Everyone’s circumstances are different, but I realized I’d been in this place before, back when I’d been on staff at a big glossy magazine based in Toronto. I had a good job and worked with people I really liked, but I dreamed about writing, not editing. At first, I looked around for a better job; then, when I was offered one, I balked because I realized that moving up the hierarchy of editors wasn’t going to bring me any closer to my dream. I ended up quitting that job and launching my freelance writing career. It was nerve-wracking (I was single at the time and living alone, so no one was picking up the slack if I failed), but it was absolutely the right thing to do.
Making the jump to a new agent and a new publisher was both easier and harder than launching my freelance career. Easier, because I was married to someone who believed in me, and having two incomes lessened the financial stress. But it was also harder, because I was already—in some ways—living my dream. That actually made it tougher to deal with self-doubt. What if this was as good as it would ever get? What if I moved on, only to find myself in another good-enough situation? Nothing was ever going to be perfect, right?
But I would never know if I didn’t try.
Obviously, I’m writing this with the benefit of hindsight, and if you know me, you know how this story turned out: I am now represented by an agent who is truly simpatico with me and the darkness in my work, and I’m published by a company that gave my first book with them the enthusiastic push it needed to become a bestseller. I’m also on good terms with my former agent and former publisher. (How good? My former agent helped me get the rights back to my first four novels, and my former publisher handed them back without any issues; I told you they were all good people.)
Because the moves I’ve made have been public, I’ve had people contact me about what the process was like. I’ll tell you what I tell them: the toughest part was making the decision to leave. Once I chose my path, I could focus on my next steps. There were no recriminations; I really do think people respect your decisions when you keep everything above-board. Be direct but also be thoughtful. Breaking up involves negotiation: for example, my agent asked for a grace period to sell foreign rights, and I agreed. Some people don’t want to leave a relationship unless they’re sure that someone else will have them, but I think that’s a bad way to go. I’m all for networking, but you never have a conversation with an agent about changing representation when you’re still with another agent.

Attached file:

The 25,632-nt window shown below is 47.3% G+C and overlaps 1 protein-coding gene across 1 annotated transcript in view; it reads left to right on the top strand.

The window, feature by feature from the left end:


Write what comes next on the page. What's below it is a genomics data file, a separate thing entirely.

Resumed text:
But most of all, be honest with yourself. If you’re mad that your publisher hasn’t gotten you into People magazine, you need to calm down. But if you’re upset that your publisher won’t assign you a publicist and you’re scrambling to mail out ARCs yourself, that’s valid. I knew that I wanted to reach a far bigger audience than I had. And I knew that I couldn’t keep doing the same thing over and over and expect to get better results. Everyone’s situation is different, but I can tell you this: I’ve made several big jumps now—starting with quitting that comfortable staff job—and I’ve never regretted any of them.
Does anyone have any questions for Hilary about her experience? Anyone have anecdotes of their own to share on having to change course mid-career?